We’re starting off with Lt. Dorofey Blokhin and his infantry squad. The goal is to move the squad to the MG position ahead and man the MG. Obviously that’s not too difficult to do since they just need to walk over, but again the goal in this training mission is to first teach the ain interface functions and conventions.

In Theatre of War, each soldier is principally moved individually by left-clicking either on the soldier figure, or also on the hovering icon above him. But this can get difficult to do in the heat of the battle for each individual soldier under your command, as there can be quite a lot of units on the map at the same time, so there are some additional group selection options available. You can click-and-drag a selection box around the units you’d like to choose for example. Or you can hold the SHIFT key and click on the units you’d like to group select one by one. Or, a special form of selection for infantry squads, is that you can double-click on the squad leader’s icon, thus selecting the entire squad (no matter where the individual soldiers are). After you select a group of units, you can also assign such a group to a specific Group key, and can then select the entire group, regardless of their location on the map, buy hitting the number key of the group.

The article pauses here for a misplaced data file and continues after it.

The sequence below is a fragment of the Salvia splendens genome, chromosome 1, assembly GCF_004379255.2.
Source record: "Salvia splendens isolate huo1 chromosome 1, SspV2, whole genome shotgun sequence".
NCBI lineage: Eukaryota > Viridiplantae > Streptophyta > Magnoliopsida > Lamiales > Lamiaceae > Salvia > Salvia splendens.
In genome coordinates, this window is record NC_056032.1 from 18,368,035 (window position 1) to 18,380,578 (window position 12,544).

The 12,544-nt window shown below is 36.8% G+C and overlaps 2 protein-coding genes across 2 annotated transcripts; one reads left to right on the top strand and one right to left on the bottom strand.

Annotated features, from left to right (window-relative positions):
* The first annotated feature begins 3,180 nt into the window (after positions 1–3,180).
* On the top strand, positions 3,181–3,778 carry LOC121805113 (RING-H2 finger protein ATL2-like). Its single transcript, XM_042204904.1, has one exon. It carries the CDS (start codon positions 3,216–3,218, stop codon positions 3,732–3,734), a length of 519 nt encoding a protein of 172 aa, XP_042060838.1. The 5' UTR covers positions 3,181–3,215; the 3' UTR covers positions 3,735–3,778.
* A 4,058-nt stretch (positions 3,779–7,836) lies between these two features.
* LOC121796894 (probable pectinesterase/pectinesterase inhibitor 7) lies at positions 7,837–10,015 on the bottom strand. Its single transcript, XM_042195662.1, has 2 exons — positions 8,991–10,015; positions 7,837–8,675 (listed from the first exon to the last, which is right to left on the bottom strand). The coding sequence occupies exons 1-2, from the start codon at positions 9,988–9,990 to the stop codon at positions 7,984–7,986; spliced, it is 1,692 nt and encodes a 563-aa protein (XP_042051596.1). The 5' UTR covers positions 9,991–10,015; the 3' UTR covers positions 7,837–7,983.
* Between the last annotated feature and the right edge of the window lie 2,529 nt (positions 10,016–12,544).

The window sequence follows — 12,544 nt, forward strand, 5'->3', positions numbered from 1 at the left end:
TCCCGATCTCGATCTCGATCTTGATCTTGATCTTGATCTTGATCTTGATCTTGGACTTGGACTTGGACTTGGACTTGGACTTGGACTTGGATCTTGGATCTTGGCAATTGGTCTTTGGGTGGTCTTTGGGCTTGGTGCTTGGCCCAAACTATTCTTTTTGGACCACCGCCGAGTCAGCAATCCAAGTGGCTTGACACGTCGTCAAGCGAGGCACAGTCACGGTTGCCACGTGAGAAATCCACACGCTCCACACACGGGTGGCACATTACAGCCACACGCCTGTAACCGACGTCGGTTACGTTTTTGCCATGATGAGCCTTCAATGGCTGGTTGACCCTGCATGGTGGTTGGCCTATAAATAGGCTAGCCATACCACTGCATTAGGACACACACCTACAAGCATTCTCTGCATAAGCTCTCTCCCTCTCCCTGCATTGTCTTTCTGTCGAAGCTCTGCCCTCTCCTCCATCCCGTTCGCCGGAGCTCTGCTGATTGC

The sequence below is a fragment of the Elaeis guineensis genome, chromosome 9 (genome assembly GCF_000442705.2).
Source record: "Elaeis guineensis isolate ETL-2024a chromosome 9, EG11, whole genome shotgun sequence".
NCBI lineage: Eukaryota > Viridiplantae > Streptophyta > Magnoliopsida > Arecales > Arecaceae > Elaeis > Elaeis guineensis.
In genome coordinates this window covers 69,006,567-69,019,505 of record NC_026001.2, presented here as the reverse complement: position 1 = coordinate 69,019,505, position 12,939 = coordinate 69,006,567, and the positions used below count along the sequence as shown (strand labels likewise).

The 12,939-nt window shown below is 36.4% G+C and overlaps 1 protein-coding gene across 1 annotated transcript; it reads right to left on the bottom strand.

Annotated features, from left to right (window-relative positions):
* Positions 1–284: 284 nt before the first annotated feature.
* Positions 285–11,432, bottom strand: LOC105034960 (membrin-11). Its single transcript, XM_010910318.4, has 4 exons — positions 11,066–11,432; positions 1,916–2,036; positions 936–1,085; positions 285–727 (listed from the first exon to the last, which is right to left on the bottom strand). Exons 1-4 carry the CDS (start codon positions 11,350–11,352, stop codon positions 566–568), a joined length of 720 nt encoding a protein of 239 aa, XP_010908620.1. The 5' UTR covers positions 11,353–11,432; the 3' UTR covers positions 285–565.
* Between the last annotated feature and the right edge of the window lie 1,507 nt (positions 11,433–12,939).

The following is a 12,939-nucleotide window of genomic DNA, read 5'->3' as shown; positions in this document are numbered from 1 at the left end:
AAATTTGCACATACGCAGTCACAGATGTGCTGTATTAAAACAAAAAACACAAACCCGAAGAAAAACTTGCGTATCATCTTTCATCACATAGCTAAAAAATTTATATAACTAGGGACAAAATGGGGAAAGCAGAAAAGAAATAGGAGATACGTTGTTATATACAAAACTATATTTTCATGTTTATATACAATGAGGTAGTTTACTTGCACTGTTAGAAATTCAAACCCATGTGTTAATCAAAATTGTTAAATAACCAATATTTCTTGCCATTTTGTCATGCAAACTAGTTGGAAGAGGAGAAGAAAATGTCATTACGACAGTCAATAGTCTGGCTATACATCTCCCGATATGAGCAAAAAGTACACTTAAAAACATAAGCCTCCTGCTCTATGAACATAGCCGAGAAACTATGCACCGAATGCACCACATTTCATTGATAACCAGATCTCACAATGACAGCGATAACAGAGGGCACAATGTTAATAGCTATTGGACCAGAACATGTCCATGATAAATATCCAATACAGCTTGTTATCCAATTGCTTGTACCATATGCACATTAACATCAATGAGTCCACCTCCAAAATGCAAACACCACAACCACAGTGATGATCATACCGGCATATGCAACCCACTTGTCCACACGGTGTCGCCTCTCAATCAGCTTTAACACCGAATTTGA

After selecting the soldiers soldiers, simply right-click on the destination you want them to move to. As soon as you have more than one unit selected, the game is treating your selected units as a “formation”, and you can use any of the formation keys visible at the bottom of the user interface. With one click you could order the selected soldiers to advance in a line, or wedge, or no formation etc. By right-clicking and holding the mouse button you can change the facing of the formation at the target waypoint.

Formations automatically adjust to the terrain they travel, too. If a wall or house is in the way, the formation is adapted accordingly.

In the next step, we want to assign somebody to fire the MG. It’s a German MG-34, but that doesn’t matter, as units can capture and use enemy weapons in the game, provided that they have a Gunner skill which is high enough to make them use the equipment (the requirement is low for something like an MG, but much higher for capturing and using an anti-tank gun or tank for example)